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Historically, a credenza was a piece of furniture comprising a central cupboard flanked by symmetrical quadrant glass display cabinets, usually made of burnished and polished wood and decorated with marquetry. The top would often be made of marble, or another decorative stone, or of inlaid wood. It became very fashionable during the second half of the 19th century.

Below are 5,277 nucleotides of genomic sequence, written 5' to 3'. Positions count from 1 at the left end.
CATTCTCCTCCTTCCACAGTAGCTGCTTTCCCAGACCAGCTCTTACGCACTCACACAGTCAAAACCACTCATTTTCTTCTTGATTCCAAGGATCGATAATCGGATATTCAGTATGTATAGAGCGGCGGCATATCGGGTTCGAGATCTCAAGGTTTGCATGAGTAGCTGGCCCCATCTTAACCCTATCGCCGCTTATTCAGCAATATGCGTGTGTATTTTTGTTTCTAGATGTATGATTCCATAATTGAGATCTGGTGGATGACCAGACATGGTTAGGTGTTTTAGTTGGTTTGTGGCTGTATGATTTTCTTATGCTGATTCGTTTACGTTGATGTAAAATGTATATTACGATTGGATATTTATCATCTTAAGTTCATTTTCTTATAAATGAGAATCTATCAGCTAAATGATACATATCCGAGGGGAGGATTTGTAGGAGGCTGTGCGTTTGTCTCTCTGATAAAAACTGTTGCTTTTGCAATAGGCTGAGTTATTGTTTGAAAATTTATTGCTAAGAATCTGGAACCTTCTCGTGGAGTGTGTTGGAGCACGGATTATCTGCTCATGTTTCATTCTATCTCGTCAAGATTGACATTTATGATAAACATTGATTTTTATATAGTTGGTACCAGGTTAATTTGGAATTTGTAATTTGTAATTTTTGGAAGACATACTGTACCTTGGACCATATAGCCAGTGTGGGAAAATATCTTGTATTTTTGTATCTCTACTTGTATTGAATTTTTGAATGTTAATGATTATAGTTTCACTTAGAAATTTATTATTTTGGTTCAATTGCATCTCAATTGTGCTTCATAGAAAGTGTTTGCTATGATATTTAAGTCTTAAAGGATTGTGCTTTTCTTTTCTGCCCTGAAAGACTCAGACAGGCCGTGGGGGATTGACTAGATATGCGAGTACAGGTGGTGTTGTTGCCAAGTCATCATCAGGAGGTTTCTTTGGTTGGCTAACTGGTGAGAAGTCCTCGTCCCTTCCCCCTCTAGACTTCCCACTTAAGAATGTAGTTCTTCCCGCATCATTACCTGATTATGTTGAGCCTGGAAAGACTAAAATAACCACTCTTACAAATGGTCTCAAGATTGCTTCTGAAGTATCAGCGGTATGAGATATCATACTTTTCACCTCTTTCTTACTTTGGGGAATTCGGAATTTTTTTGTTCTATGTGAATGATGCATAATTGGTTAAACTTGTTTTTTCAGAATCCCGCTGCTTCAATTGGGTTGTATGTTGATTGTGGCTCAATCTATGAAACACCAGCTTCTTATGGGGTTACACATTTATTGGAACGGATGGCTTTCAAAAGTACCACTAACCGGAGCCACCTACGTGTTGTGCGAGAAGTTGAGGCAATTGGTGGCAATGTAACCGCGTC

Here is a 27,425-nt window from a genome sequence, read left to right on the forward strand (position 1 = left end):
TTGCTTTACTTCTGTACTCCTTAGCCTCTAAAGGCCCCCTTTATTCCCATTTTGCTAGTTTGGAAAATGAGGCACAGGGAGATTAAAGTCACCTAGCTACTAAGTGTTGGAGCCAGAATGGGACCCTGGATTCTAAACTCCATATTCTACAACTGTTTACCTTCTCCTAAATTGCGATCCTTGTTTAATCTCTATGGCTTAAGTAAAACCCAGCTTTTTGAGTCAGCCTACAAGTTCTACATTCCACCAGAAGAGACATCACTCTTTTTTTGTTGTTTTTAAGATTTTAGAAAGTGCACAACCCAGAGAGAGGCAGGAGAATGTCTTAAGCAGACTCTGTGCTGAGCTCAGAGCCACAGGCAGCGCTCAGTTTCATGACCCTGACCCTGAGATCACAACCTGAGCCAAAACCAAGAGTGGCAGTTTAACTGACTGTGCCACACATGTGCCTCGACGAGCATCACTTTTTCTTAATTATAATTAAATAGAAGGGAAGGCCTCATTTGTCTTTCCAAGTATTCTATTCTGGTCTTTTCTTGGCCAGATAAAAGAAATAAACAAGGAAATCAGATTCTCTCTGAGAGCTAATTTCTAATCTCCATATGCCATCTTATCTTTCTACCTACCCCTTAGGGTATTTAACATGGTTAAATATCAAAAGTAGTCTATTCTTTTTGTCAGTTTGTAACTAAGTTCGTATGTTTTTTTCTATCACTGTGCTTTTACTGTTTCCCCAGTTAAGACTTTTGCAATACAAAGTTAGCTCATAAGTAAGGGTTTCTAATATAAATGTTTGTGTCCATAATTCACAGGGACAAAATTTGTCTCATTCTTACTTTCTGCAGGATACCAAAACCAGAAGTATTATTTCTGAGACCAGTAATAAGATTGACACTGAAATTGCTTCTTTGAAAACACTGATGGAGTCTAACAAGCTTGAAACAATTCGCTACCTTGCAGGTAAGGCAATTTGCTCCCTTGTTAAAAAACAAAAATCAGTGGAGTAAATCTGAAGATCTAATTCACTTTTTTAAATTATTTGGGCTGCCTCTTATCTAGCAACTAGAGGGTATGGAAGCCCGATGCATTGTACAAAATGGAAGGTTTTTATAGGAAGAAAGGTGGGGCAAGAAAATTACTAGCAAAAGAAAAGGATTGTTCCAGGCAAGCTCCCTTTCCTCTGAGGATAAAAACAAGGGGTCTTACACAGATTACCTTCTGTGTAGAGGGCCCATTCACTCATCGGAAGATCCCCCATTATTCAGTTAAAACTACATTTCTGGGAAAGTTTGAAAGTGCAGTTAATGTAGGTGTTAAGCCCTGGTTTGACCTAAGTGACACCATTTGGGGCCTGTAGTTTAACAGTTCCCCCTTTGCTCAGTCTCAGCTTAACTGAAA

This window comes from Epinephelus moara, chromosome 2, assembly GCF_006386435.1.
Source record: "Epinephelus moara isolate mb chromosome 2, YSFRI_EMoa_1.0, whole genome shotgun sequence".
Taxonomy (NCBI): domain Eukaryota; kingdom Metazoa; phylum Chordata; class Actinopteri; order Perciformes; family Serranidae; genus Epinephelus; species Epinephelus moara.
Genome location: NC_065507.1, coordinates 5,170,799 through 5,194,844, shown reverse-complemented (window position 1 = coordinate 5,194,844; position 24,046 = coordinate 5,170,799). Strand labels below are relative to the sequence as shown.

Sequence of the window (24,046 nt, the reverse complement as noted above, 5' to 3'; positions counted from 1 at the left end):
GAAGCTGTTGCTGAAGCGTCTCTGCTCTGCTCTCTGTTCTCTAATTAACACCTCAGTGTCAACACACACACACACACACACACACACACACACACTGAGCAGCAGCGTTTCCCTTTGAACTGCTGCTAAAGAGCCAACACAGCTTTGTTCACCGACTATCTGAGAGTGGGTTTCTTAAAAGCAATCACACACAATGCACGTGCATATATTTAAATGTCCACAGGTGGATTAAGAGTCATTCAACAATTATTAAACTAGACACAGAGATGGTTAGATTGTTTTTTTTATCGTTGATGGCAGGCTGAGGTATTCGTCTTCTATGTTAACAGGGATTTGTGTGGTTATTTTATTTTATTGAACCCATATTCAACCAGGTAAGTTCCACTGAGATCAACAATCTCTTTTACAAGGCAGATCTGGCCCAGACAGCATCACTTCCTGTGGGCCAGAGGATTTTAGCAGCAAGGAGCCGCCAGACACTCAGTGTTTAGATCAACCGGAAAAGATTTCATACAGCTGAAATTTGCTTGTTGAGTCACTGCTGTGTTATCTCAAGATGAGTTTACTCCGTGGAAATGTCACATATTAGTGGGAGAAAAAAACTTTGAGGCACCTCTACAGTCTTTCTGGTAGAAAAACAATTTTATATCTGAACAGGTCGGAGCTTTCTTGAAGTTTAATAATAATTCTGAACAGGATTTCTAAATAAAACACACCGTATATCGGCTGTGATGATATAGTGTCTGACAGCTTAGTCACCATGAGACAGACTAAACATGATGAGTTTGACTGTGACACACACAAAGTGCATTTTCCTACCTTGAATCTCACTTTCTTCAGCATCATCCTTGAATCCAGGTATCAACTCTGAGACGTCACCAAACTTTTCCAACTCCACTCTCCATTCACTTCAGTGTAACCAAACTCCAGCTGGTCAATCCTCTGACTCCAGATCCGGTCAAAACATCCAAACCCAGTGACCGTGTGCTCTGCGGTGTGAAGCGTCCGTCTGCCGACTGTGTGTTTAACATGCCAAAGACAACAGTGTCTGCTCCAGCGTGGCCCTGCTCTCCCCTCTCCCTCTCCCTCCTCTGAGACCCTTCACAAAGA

In modern times, a credenza is more often a type of sideboard used in the home or restaurant. In dining rooms, it is typically made from wood and used as a platform to serve buffet meals. In restaurant kitchens, made from stainless steel, it provides a side surface and storage cupboards.
Originally in Italian the name meant belief. In the 16th century the act of credenza was the tasting of food and drinks by a servant for a lord or other important person (such as the pope or a cardinal) in order to test for poison. The name passed then to the room where the act took place, then to the furniture.
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